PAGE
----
Time for a game of 'Name that Genre'


You’re pretty smart.

I mean, you’re reading this column, right?

Highly, highly intelligent move.

You’re like Einstein, only not dead.

Jules Winfield would agree that your brain is even bigger than Frank’s as he was eating your hamburgers and shooting your friends.

Still, even someone as brilliant as yourself can get even more brilliant-er.

With this in mind, I thought I’d provide a handy glossary of terms often used in these parts to further sharpen your musical vocabulary until it could slice a penny in two like infomercial cutlery.

Emo: A style of music that features dudes with feelings, who then, in turn, sing about said feelings for some reason. Has about as much practical utility as nipples on a man.

Death metal: The greatest form of music ever created. It sounds like the pained grunt of all other genres of music simultaneously getting punched in the windpipe for not being nearly as awesome.

Hardcore: Know that swollen dude in the gym who looks like a hot dog left in the microwave too long who’s always yelling at his buddies, spittle flying, in an attempt to get them to lift more? That fellow is the human embodiment of modern-day hardcore. Now add lyrics cribbed from one of those “hang in there” posters with a kitten dangling from a tree.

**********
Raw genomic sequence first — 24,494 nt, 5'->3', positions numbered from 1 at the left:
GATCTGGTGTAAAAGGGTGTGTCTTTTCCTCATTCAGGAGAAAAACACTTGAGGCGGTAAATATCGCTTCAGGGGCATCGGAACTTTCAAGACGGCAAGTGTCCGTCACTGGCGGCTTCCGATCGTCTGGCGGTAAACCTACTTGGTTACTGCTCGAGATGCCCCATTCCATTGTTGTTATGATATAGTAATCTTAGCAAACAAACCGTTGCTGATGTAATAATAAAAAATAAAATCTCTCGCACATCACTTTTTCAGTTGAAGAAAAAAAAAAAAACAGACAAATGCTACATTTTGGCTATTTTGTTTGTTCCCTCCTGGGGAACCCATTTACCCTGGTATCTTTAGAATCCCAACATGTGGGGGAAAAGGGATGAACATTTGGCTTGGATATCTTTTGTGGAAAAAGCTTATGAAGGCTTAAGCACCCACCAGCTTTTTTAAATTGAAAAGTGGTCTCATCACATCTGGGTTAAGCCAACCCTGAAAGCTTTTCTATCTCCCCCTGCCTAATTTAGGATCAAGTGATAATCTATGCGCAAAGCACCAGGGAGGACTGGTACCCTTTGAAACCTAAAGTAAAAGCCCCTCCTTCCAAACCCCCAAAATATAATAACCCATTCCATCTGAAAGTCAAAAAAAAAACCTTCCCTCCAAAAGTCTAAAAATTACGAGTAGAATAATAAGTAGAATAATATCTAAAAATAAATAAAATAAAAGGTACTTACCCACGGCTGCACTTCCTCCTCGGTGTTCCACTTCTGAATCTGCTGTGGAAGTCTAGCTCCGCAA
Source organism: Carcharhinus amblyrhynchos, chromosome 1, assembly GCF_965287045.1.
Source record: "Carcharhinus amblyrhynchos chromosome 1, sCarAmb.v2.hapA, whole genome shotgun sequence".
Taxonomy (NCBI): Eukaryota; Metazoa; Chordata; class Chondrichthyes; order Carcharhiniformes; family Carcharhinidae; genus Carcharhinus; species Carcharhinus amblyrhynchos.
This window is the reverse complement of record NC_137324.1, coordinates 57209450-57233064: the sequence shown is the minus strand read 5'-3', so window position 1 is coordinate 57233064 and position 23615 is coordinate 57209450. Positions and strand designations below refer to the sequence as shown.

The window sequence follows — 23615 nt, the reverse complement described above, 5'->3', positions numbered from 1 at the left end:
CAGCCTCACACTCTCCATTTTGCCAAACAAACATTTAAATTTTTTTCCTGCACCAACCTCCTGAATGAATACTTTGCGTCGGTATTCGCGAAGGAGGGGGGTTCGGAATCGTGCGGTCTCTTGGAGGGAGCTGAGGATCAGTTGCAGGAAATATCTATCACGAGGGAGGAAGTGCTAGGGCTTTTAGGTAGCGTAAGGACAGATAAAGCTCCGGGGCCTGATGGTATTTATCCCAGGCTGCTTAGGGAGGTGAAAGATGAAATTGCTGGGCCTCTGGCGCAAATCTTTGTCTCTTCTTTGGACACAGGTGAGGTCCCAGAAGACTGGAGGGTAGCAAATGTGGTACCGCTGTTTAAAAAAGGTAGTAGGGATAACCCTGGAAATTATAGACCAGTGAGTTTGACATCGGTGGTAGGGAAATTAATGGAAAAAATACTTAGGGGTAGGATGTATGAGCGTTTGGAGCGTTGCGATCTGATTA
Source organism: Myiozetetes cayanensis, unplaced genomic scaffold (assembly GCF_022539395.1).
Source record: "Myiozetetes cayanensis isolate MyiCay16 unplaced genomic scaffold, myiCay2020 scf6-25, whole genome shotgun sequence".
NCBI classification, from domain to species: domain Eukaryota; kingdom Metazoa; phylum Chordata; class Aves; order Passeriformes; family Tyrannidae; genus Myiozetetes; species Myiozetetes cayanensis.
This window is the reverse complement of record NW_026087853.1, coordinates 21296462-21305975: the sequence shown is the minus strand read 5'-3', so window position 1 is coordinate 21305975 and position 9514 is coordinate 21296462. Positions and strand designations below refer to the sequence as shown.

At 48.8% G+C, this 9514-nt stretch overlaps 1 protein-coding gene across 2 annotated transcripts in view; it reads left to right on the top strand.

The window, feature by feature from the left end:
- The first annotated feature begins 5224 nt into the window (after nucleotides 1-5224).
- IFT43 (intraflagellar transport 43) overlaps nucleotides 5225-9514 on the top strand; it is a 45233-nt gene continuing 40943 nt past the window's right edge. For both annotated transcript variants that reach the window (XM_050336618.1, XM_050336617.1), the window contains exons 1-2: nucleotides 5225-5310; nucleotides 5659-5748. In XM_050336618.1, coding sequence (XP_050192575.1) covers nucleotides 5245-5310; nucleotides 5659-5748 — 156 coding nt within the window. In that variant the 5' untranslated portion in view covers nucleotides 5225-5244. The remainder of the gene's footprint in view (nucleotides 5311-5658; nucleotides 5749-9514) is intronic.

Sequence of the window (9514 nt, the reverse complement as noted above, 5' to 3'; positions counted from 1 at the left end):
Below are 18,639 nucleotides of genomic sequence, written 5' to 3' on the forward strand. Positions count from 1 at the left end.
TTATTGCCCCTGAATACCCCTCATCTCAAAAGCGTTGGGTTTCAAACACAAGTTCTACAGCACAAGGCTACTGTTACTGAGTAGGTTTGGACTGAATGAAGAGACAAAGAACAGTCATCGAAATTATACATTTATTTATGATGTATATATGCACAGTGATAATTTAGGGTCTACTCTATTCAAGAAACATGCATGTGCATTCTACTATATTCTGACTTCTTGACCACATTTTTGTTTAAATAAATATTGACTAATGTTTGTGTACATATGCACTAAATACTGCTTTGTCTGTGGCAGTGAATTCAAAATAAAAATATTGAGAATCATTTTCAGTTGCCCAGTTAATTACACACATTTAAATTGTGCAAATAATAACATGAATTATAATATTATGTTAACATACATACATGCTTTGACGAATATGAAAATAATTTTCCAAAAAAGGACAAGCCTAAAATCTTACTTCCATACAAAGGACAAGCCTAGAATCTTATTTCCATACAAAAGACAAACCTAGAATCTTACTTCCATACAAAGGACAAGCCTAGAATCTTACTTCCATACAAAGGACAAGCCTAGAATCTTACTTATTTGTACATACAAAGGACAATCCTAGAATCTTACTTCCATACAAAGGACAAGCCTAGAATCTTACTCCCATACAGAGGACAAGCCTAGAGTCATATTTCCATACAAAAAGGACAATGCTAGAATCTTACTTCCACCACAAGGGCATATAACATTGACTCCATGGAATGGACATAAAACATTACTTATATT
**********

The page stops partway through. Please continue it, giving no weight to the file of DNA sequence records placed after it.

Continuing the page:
All-ages venue: A concert venue that teens can attend without a guardian. Pretty much a thing of the past in Vegas, where city officials are about as hip to the times as the parents in “Footloose.” “Live music will corrupt the children!” they must think to themselves while stepping over porn pamphlets in the shadow of gambling halls.

EDM: Short for “electronic dance music,” which is played by DJs. Rockers tend to get all mad when you call a DJ a musician because their live performances mainly consist of them pressing play on a laptop as they make more money, score hotter girlfriends and don’t have to work the deep fryer at the Golden Corral when not on tour.

Pay-to-play show: These are those gigs where there are 13 bands on the lineup, 12 of whom consist of 14-year-olds playing their first show who got on the bill because Mom and Dad bought all of the tickets that they were required to sell. As a result, the headliner, the only act that anyone would ever want to see on purpose, takes the stage at 3:30 a.m. On a Tuesday.

Alt-country: In another era, this style of music was simply called “country.” But then Nashville decided that “country” should be synonymous with tequila-defeated Jimmy Buffett wannabes and empty-headed pop singers who only know Kris Kristofferson as Wesley Snipes’ sidekick in “Blade.” So “country” doesn’t mean country anymore, but alt-country does. Get it? Of course not. It makes no sense. Kind of like Luke Bryan’s popularity.

Contact reporter Jason Bracelin at jbracelin@reviewjournal.com or 702-383-0476. Follow on Twitter @JasonBracelin.